Nearly half of consumers don't think exchanges are working; AHIP wants to delay health insurance tax;

News From Around the Web:

> Connecticut allocated about $9 million to help identify and prevent mental health issues, including a new behavioral health claims toolkit that helps families navigate insurance reimbursement and preauthorization for mental health services, reported the Monroe Patch. Article

> About 29 percent of consumers think the health insurance exchanges are working very or fairly well, while 46 percent think they're not working, according to a new survey conducted by the Pew Research Center. Survey

> America's Health Insurance Plans will urge lawmakers to delay the new health law insurance tax by two years, so the fees would start in 2016 instead of 2014, CQ HealthBeat reported. Article

Health Provider News:

> Now that health insurance exchanges are open for business, office-based physicians, particularly in primary care, aren't sure how the full rollout of the marketplaces will affect their practices. Article

> Fraud prevention in healthcare is well worth the investment, as the federal government recovers much more than it spends. In fact, the False Claims Act returned $20 for every $1 invested in healthcare fraud cases, according to a new report from the Taxpayers Against Fraud Education Fund. Article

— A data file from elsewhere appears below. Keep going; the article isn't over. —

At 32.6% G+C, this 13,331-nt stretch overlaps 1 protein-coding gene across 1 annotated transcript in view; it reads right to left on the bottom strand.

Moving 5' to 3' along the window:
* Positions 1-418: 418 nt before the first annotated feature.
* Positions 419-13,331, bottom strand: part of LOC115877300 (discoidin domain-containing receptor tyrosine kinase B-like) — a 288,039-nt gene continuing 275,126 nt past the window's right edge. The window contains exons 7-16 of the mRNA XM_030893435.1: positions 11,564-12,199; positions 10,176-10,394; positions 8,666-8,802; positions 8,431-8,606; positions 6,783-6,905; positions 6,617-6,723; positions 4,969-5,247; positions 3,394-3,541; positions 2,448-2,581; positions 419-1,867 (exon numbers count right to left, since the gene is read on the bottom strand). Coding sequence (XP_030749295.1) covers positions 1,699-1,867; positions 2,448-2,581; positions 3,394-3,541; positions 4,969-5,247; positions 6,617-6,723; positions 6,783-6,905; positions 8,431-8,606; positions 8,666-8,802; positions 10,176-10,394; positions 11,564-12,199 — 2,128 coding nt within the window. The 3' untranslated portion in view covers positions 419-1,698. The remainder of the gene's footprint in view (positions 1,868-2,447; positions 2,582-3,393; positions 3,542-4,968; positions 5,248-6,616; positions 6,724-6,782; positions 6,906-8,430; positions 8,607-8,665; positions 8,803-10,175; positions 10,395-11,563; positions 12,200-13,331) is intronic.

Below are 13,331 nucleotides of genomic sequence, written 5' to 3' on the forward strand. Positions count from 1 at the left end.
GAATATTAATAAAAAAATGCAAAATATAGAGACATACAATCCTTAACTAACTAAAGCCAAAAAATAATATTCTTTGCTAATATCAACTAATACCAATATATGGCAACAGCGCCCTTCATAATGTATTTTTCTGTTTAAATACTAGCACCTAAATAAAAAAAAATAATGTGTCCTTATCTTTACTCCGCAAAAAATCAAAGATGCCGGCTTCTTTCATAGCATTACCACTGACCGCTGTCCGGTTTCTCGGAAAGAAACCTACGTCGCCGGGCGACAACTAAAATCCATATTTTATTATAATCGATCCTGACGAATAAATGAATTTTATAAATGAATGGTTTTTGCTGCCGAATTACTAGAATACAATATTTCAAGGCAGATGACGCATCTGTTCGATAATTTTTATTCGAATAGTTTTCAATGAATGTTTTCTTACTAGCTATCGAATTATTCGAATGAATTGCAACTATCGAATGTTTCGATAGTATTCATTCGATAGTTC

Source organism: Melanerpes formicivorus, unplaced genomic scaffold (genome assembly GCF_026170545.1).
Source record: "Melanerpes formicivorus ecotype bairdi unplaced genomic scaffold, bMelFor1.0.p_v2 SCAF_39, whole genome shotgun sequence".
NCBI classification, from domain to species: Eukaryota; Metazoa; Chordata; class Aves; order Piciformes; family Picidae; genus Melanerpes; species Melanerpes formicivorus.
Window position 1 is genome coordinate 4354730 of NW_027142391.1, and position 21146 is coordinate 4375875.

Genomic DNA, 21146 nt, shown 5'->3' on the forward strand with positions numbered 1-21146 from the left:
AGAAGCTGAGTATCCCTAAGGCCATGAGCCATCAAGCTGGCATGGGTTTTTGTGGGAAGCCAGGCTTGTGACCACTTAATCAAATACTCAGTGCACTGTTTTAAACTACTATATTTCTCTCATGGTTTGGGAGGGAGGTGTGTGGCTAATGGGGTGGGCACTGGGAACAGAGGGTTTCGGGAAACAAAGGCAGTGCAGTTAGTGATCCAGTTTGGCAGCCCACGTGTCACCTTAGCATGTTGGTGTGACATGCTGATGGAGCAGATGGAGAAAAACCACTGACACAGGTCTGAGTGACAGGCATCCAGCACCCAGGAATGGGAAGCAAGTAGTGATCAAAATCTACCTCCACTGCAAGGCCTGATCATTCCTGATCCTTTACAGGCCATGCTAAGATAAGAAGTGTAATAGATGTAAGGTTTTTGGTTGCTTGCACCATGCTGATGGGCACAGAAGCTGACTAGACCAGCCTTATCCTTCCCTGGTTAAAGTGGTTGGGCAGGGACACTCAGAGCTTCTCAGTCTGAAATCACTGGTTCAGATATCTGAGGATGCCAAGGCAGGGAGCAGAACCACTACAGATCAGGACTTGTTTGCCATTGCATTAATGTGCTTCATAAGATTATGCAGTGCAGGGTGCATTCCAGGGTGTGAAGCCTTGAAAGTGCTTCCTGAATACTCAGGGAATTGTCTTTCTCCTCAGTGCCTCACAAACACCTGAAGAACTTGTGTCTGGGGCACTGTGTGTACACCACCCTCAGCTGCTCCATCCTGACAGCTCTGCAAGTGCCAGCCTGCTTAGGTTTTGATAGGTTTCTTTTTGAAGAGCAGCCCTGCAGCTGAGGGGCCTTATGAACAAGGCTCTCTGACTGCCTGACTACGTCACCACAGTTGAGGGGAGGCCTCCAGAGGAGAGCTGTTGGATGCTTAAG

Health IT News:

> The personal health information of 729,000 patients was put in jeopardy when thieves stole two laptops from an administration building of California-based AHMC Healthcare. Article

> The health IT market in North America is forecasted to hit $31.3 billion by 2017, up 7.4 percent per year from $21.9 billion in 2012, according to a market report from Dallas-based MarketsandMarkets. Article

And Finally... Kevin Bacon is on the lamb, sort of. Article

Suggested Articles

A judge has dismissed the ongoing case between Oscar Health and Blue Cross Blue Shield of Florida over broker arrangements.

Expanding options for dental care in Medicare is a popular idea, but policymakers could take several avenues toward this goal, a new analysis shows.

Tennessee's proposal for a block grant brings a host of questions.